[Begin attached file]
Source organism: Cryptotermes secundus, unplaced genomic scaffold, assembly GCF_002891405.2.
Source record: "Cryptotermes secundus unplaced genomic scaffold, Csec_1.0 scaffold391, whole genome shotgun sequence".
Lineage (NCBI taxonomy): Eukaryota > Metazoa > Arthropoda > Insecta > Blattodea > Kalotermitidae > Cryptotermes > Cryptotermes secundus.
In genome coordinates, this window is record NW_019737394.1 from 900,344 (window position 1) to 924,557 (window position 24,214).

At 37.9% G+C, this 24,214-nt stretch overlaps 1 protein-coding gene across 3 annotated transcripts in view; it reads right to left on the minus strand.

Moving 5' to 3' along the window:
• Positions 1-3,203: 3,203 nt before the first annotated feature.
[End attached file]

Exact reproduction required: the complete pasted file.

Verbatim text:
Source organism: Cryptotermes secundus, unplaced genomic scaffold, assembly GCF_002891405.2.
Source record: "Cryptotermes secundus unplaced genomic scaffold, Csec_1.0 scaffold391, whole genome shotgun sequence".
Lineage (NCBI taxonomy): Eukaryota > Metazoa > Arthropoda > Insecta > Blattodea > Kalotermitidae > Cryptotermes > Cryptotermes secundus.
In genome coordinates, this window is record NW_019737394.1 from 900,344 (window position 1) to 924,557 (window position 24,214).

At 37.9% G+C, this 24,214-nt stretch overlaps 1 protein-coding gene across 3 annotated transcripts in view; it reads right to left on the minus strand.

Moving 5' to 3' along the window:
• Positions 1-3,203: 3,203 nt before the first annotated feature.